Monday, September 5, 2016

Happy Labor Day! :)

"Wait a's Labor Day? Then why are we at the office? Go home! Play golf! Have a cookout! And don't forget to charge the holiday on your timesheets." ;->

Saturday, September 3, 2016

JK: Close And A Cigar :)


Two more vintage photos recently joined the Kellection. They both happen to show Jack Kelly as Bart Maverick, and Bart happens to be smoking a cigar in each photo:

Whether in fancy duds...
...or in a buckskin jacket, Bart is smokin'! :)
Did you know that the cigars the Maverick boys smoked were the stuff of Hollywood urban legends back in the day? I didn't, until I read the following 1959 newspaper story from the Victoria (TX) Advocate:

"Maverick Stogies Show Bret, Bart Are Different

'The myths I've heard circulating about the cigars Bret and Bart Maverick smoke have given me some of my heartiest laughs.'

So says Warner Bros property man Leo Lynch. Among his many responsibilities is seeing that fresh stogies are on hand for James Garner and Jack Kelly during production of ABC-TV's competition-killing Sunday night series Maverick.

Lynch says he's heard it rumored that these so-called 'Maverick cigars' are flown in from Havana where they are made from a secret blend exclusively for Maverick.

Another tale suggests that a little old Spanish lady in downtown Los Angeles hand-rolls the smokes not only for Bret and Bart, but for Jack L. Warner and executive producer William T. Orr.

Why does Maverick smoke cigars? Producer Roy Huggins has a ready answer: 'Because none of the traditional western heroes smokes them*. This was a calculated measure to distiguish Maverick from others. The villain is the cigar smoker in most westerns. Maverick inhales stogies for the same reason he doesn't own a beautiful horse, or handle a gun well, wear buckskins**, or a badge--he's a non-conformist. The cigars serve to remind us of this fact.'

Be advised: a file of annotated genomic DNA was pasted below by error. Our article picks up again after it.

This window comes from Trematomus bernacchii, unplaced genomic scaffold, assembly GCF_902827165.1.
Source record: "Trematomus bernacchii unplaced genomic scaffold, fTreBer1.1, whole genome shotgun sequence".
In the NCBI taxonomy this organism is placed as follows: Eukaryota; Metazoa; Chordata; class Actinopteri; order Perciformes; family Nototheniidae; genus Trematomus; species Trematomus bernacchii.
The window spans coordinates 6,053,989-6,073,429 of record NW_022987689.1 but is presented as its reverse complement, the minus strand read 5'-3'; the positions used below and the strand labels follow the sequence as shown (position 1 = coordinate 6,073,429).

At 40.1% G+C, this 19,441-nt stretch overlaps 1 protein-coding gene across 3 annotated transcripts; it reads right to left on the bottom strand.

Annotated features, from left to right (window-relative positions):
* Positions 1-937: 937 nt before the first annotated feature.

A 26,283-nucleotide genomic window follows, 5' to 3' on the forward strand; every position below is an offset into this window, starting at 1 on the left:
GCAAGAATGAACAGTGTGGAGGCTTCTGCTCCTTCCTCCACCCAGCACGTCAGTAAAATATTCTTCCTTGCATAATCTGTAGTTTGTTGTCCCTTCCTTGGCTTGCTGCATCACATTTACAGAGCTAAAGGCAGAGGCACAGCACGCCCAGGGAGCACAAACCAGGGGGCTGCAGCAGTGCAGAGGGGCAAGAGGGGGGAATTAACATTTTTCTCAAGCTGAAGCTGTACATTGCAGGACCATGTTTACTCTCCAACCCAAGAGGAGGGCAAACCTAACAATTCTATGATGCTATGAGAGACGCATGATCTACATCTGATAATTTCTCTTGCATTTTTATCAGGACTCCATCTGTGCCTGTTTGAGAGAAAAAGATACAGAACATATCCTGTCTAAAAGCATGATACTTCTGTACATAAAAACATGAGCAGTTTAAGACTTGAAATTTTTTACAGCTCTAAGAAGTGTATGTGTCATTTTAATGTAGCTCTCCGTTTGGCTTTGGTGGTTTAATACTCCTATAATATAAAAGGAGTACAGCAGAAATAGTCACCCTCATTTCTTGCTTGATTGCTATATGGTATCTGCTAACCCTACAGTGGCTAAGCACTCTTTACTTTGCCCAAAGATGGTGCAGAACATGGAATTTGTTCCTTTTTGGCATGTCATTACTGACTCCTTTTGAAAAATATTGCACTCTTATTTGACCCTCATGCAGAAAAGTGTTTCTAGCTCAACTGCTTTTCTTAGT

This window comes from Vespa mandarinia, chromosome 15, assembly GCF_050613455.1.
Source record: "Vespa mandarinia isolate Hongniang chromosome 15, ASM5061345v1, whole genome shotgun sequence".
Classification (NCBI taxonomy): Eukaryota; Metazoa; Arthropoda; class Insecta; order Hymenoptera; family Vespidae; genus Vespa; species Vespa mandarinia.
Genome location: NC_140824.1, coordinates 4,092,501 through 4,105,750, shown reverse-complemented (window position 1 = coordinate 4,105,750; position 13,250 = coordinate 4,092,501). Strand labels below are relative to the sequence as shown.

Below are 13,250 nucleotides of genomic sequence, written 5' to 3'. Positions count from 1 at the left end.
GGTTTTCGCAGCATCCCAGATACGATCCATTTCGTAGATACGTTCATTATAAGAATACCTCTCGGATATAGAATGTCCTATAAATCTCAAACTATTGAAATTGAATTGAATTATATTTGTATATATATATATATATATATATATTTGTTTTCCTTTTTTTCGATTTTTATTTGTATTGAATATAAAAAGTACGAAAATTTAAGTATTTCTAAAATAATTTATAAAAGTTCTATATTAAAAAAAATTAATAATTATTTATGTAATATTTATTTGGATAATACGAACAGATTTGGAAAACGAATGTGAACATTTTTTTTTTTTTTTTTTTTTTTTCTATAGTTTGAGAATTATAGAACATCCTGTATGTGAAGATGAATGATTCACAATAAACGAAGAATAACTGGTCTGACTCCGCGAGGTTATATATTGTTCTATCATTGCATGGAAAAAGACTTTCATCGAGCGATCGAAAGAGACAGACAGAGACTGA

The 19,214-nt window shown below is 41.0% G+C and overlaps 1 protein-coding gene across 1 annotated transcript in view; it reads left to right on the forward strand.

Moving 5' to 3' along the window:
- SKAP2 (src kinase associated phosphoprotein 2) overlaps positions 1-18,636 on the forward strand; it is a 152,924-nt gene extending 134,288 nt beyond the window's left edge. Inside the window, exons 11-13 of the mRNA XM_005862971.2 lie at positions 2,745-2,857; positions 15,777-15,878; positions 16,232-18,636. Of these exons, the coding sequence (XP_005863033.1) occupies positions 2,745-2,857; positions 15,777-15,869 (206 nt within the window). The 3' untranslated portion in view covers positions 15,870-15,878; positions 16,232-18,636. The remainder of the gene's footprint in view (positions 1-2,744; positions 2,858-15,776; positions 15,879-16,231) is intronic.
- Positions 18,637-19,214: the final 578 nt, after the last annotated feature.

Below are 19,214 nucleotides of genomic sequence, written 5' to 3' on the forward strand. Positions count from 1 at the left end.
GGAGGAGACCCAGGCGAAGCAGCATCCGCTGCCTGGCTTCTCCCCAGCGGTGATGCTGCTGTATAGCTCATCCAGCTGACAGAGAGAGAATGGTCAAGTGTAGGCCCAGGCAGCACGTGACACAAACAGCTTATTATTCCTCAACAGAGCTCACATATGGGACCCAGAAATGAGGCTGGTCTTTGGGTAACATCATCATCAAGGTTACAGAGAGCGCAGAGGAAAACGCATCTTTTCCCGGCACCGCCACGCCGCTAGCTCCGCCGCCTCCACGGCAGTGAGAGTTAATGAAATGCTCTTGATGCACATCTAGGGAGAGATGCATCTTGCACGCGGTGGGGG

Along with serving the purpose of backing up Maverick's philosophy, the cigars have acted as valuable attention-getters and conversation pieces.

Jack Kelly likes this 'cigar' incident:

'A wealthy businessman visiting the set asked about the cigars as soon as we were introduced. He said he'd heard the studio paid three dollars each for them and asked if he might try one. Of course we obliged, but made sure the wrapper was off before giving it to him. After a few puffs, our visitor proclaimed this a most magnificent smoke and asked where he could get some. I was afraid to tell him, so I didn't.'

If Kelly won't offer an answer, try property man Lynch, who casually insists nobody ever swore him to secrecy.

'Where do we get them? At the studio commissary's smoke stand. Very popular little cigars. Big sellers. They cost a nickel each.'" :)


* I think Mr. Huggins forgot about Richard Boone's heroic Paladin, who was known to savor a cigar now and then.
**Actually, the Maverick brothers did have beautiful horses (e.g. Goldie), and, at times also handled a gun pretty well and wore buckskins (see second pic above). ;->

Friday, September 2, 2016

Retroceso Viernes! :)

That's "Flashback Friday" in Spanish...and here's another fantabulous Mexican lobby card from the Kellection, this time for Amor y Besos, better known in English as Love and Kisses, the 1965 flick starring Jack Kelly as Rick Nelson's pop. Enjoy! :)

There's lot's more about Love and Kisses here and here.

COMING ATTRACTIONS: I've been perusing the pages of the past again and have found some incredible JK stories and pictures to share with you. Please stay tuned! :) 

Saturday, August 20, 2016

JK Saturday Sillies :)

"After I changed your oil, I did a complimentary safety check and lookey here: you got a couple bad spark plugs, your carburetor's pretty cruddy, your transmission is sluggish and your battery probably only has about six months left. I can fix all this stuff now if you'd like. Of course, it'll be extra. If you wanna wait, it should only take, um, about five hours, unless I have to call out for parts, then I'll have to keep it overnight. Oh, okay, you just want the oil change? That'll be $19.99 with the coupon."